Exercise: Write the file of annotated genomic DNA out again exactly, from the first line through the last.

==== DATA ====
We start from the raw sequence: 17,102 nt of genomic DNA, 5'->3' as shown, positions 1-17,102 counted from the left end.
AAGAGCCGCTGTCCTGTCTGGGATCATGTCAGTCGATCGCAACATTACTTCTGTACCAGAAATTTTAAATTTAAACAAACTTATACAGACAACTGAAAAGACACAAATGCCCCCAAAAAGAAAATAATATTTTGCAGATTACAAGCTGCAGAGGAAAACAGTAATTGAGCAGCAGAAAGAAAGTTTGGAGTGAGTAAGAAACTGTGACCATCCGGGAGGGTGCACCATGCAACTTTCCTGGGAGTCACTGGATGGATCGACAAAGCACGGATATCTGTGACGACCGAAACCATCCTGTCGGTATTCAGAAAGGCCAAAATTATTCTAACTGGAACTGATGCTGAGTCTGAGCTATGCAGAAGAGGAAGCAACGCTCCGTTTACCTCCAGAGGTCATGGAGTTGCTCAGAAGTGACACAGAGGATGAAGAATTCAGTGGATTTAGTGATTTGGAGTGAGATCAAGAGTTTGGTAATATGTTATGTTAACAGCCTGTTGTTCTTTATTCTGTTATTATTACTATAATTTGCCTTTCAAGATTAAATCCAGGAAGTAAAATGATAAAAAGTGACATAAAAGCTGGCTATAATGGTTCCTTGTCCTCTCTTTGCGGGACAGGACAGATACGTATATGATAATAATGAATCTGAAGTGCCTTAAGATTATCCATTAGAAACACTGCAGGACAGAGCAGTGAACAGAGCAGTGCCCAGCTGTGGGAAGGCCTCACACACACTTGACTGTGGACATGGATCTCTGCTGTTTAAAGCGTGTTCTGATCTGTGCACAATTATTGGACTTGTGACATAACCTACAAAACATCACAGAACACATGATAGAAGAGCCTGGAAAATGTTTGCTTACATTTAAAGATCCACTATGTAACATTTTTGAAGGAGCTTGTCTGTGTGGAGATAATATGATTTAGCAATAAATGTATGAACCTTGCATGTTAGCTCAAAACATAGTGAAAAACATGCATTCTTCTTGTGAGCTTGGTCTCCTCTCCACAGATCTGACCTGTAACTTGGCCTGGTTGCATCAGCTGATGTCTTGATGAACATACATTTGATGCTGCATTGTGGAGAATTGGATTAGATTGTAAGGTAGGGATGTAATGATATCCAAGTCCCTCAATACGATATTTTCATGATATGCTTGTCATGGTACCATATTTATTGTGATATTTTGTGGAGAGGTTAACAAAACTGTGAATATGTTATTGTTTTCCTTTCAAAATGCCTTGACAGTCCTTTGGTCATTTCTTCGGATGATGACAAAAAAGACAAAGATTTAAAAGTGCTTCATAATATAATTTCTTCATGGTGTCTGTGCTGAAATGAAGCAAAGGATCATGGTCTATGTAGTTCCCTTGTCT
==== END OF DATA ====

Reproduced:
We start from the raw sequence: 17,102 nt of genomic DNA, 5'->3' as shown, positions 1-17,102 counted from the left end.
AAGAGCCGCTGTCCTGTCTGGGATCATGTCAGTCGATCGCAACATTACTTCTGTACCAGAAATTTTAAATTTAAACAAACTTATACAGACAACTGAAAAGACACAAATGCCCCCAAAAAGAAAATAATATTTTGCAGATTACAAGCTGCAGAGGAAAACAGTAATTGAGCAGCAGAAAGAAAGTTTGGAGTGAGTAAGAAACTGTGACCATCCGGGAGGGTGCACCATGCAACTTTCCTGGGAGTCACTGGATGGATCGACAAAGCACGGATATCTGTGACGACCGAAACCATCCTGTCGGTATTCAGAAAGGCCAAAATTATTCTAACTGGAACTGATGCTGAGTCTGAGCTATGCAGAAGAGGAAGCAACGCTCCGTTTACCTCCAGAGGTCATGGAGTTGCTCAGAAGTGACACAGAGGATGAAGAATTCAGTGGATTTAGTGATTTGGAGTGAGATCAAGAGTTTGGTAATATGTTATGTTAACAGCCTGTTGTTCTTTATTCTGTTATTATTACTATAATTTGCCTTTCAAGATTAAATCCAGGAAGTAAAATGATAAAAAGTGACATAAAAGCTGGCTATAATGGTTCCTTGTCCTCTCTTTGCGGGACAGGACAGATACGTATATGATAATAATGAATCTGAAGTGCCTTAAGATTATCCATTAGAAACACTGCAGGACAGAGCAGTGAACAGAGCAGTGCCCAGCTGTGGGAAGGCCTCACACACACTTGACTGTGGACATGGATCTCTGCTGTTTAAAGCGTGTTCTGATCTGTGCACAATTATTGGACTTGTGACATAACCTACAAAACATCACAGAACACATGATAGAAGAGCCTGGAAAATGTTTGCTTACATTTAAAGATCCACTATGTAACATTTTTGAAGGAGCTTGTCTGTGTGGAGATAATATGATTTAGCAATAAATGTATGAACCTTGCATGTTAGCTCAAAACATAGTGAAAAACATGCATTCTTCTTGTGAGCTTGGTCTCCTCTCCACAGATCTGACCTGTAACTTGGCCTGGTTGCATCAGCTGATGTCTTGATGAACATACATTTGATGCTGCATTGTGGAGAATTGGATTAGATTGTAAGGTAGGGATGTAATGATATCCAAGTCCCTCAATACGATATTTTCATGATATGCTTGTCATGGTACCATATTTATTGTGATATTTTGTGGAGAGGTTAACAAAACTGTGAATATGTTATTGTTTTCCTTTCAAAATGCCTTGACAGTCCTTTGGTCATTTCTTCGGATGATGACAAAAAAGACAAAGATTTAAAAGTGCTTCATAATATAATTTCTTCATGGTGTCTGTGCTGAAATGAAGCAAAGGATCATGGTCTATGTAGTTCCCTTGTCT